An outdoor enthusiast dealt the crushing blow of an incurable cancer diagnosis has responded by challenging himself to walk the length of the Pennine Way.

Despite the rigours of revolutionary treatment to extend his life, Ant Henson is now on the last leg of his bid to raise £10,000 for the support centre helping him through the ongoing ordeal.

The 53-year-old North Yorkshire architect, described as a well-liked family man, suddenly collapsed and was taken into intensive care not long after completing the Yorkshire Three Peaks challenge, in April 2022.

Despite the apparent bleak outlook, the father-of-two was given a pioneering operation and treatment to extend his life.

He responded in true fashion by setting himself the task of completing the 268-mile walk, the distance of the Pennine Way.

Darlington and Stockton Times: Cancer patient Ant Henson getting through revolutionary treatment to extend his life by walking the

But he is not completing his task trekking down the actual “backbone of England”, as most of the distance is being completed in the garden of his home, near Ripon, accompanied by friends and family, when he is able.

He also set himself the target of raising £10,000 from the virtual trek to donate to Harrogate’s Active Against Cancer (AAC), which helps those living and undergoing treatment for cancer.

The AAC centre helps cancer sufferers like Mr Henson to maintain and achieve a level of fitness to help see them through treatment and surgery, while also providing mental and well-being support.

Darlington and Stockton Times: Steve Henwood, left, of the Active Against Cancer centre in Harrogate, with grateful user and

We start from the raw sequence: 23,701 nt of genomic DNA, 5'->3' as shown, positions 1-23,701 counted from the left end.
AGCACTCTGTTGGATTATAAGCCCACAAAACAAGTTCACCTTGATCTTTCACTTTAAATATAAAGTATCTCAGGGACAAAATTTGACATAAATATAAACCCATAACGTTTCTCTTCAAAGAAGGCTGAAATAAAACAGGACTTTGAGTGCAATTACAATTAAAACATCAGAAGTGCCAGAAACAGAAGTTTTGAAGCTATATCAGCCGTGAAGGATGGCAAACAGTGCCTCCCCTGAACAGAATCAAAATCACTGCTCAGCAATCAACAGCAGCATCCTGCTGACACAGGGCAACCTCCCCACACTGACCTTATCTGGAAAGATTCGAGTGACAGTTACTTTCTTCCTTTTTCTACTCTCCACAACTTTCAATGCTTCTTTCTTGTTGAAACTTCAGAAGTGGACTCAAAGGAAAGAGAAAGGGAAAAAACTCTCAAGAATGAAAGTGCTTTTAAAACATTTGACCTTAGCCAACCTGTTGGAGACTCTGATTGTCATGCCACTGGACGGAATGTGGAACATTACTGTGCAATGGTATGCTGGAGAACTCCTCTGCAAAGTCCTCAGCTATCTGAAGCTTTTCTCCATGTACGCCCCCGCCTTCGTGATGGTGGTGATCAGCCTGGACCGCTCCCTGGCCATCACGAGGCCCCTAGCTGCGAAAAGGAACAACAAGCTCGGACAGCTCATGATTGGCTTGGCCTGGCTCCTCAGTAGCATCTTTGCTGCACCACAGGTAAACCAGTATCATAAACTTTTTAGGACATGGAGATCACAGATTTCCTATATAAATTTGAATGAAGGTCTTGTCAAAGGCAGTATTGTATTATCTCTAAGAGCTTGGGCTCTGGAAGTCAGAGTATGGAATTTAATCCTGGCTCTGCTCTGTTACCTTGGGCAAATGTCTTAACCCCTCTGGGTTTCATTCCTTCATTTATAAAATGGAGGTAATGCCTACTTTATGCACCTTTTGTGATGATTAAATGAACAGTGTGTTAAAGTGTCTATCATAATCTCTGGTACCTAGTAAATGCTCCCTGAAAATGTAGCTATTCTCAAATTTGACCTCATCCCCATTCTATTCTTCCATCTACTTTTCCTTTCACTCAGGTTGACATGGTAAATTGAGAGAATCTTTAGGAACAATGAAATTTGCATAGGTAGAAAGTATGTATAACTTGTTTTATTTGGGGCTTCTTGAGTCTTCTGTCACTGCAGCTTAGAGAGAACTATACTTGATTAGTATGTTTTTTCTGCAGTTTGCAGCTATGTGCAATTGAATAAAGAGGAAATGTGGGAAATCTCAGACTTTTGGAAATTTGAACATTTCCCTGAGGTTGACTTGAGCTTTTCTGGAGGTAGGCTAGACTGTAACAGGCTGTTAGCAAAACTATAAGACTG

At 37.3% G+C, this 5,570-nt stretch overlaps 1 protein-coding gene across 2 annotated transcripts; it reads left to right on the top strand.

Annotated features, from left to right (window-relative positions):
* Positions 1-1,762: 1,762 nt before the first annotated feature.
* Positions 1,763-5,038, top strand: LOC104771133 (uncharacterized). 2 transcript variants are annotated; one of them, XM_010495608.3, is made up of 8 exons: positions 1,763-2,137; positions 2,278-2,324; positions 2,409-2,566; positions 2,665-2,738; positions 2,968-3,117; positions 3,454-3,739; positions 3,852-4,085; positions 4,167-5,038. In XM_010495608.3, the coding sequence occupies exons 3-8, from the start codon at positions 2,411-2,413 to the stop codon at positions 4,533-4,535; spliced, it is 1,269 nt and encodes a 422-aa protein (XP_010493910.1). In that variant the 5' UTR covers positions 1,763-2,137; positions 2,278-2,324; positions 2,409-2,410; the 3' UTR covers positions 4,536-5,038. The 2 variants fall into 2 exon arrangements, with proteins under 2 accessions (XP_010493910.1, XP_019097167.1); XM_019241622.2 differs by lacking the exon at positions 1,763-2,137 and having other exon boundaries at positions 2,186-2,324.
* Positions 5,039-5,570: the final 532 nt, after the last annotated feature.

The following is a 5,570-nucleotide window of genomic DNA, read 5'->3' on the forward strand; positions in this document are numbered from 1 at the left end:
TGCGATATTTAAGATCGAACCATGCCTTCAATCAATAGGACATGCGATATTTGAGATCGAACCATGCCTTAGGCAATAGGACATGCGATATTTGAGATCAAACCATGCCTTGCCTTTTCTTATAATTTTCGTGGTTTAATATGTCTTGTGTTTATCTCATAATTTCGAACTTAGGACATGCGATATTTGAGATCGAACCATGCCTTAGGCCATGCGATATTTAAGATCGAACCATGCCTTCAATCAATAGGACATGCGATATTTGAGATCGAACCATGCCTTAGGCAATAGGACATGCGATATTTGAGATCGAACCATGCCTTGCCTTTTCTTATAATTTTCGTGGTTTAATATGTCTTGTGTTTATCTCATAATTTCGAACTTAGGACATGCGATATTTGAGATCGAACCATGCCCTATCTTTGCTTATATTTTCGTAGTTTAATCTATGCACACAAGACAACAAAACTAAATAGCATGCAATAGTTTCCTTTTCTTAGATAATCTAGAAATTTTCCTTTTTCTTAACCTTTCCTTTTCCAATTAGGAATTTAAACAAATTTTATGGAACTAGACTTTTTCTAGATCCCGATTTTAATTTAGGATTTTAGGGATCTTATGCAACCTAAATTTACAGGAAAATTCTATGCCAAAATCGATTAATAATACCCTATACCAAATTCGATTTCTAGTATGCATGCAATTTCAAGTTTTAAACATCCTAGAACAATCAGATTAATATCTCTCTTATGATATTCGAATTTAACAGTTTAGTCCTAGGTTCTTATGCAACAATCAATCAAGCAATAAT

Mr Henson said he was primarily grateful to the staff at St James’s Hospital in Leeds, where the revolutionary treatment has been administered, initially killing parts of his liver where he has 30 tumours, two described as being the size of a grapefruit.

In July last year he began the cutting-edge treatment involving injections of nuclear material made in a particle accelerator in Italy.

It is transported for injection within 24 hours.

He then spends a further 24 hours in a lead-lined room and checked with a Geiger counter to see if it’s safe for him to return home, where he endures a fortnight in isolation until the radiation diminishes enough to be considered no longer harmful.

Mr Henson said: “The staff at St James’s have done an amazing job keeping me alive.

“I can never thank them enough.”

His treatment at St James’s has been overseen by consultant Dr Alan Anthoney and, more recently by Dr Michael Flatley.

Speaking of the part played by the AAC in Harrogate, Mr Henson said: “It has kept up my physical and mental well-being for the past eight months and helped me live as normal a life as possible.

“Without them, I would not have been able to deal with the treatments I have received and would not be able to continue to move forward.

“They have been a key part in keeping me alive and positive.”

Following each bout of treatment, Mr Henson has gradually built up his fitness by walking around his garden, increasing the distance from a few hundred metres to two miles per day.

He has now raised all but £1,000 of the target of £10,000, and is being backed by his supportive wife Fiona, other family members and friends, in his bid to complete the final flourish.

Further details about his virtual Pennine Way challenge can be found via, while details of the work of the Harrogate AAC hospital and community charity can be viewed on